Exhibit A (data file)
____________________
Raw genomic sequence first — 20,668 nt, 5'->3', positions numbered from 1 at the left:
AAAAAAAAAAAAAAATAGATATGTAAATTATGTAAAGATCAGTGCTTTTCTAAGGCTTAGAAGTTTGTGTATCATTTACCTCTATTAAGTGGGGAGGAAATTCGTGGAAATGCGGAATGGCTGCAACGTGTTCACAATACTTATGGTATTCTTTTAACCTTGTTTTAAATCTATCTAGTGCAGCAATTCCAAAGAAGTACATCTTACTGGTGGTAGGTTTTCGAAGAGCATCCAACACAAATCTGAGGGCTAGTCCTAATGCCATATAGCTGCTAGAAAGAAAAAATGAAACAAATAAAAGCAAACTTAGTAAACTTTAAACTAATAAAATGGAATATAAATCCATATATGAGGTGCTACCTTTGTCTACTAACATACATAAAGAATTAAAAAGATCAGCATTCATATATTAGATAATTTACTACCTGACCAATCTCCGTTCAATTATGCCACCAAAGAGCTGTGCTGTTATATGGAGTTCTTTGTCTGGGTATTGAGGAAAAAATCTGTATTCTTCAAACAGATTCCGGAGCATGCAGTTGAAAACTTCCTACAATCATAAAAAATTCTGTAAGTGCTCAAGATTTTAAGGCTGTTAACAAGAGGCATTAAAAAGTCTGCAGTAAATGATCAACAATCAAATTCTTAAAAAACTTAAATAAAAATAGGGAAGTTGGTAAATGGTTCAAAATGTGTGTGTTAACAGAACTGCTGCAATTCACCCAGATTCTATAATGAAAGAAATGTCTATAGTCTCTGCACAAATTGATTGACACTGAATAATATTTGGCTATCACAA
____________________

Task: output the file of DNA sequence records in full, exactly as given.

Raw genomic sequence first — 20,668 nt, 5'->3', positions numbered from 1 at the left:
AAAAAAAAAAAAAAATAGATATGTAAATTATGTAAAGATCAGTGCTTTTCTAAGGCTTAGAAGTTTGTGTATCATTTACCTCTATTAAGTGGGGAGGAAATTCGTGGAAATGCGGAATGGCTGCAACGTGTTCACAATACTTATGGTATTCTTTTAACCTTGTTTTAAATCTATCTAGTGCAGCAATTCCAAAGAAGTACATCTTACTGGTGGTAGGTTTTCGAAGAGCATCCAACACAAATCTGAGGGCTAGTCCTAATGCCATATAGCTGCTAGAAAGAAAAAATGAAACAAATAAAAGCAAACTTAGTAAACTTTAAACTAATAAAATGGAATATAAATCCATATATGAGGTGCTACCTTTGTCTACTAACATACATAAAGAATTAAAAAGATCAGCATTCATATATTAGATAATTTACTACCTGACCAATCTCCGTTCAATTATGCCACCAAAGAGCTGTGCTGTTATATGGAGTTCTTTGTCTGGGTATTGAGGAAAAAATCTGTATTCTTCAAACAGATTCCGGAGCATGCAGTTGAAAACTTCCTACAATCATAAAAAATTCTGTAAGTGCTCAAGATTTTAAGGCTGTTAACAAGAGGCATTAAAAAGTCTGCAGTAAATGATCAACAATCAAATTCTTAAAAAACTTAAATAAAAATAGGGAAGTTGGTAAATGGTTCAAAATGTGTGTGTTAACAGAACTGCTGCAATTCACCCAGATTCTATAATGAAAGAAATGTCTATAGTCTCTGCACAAATTGATTGACACTGAATAATATTTGGCTATCACAA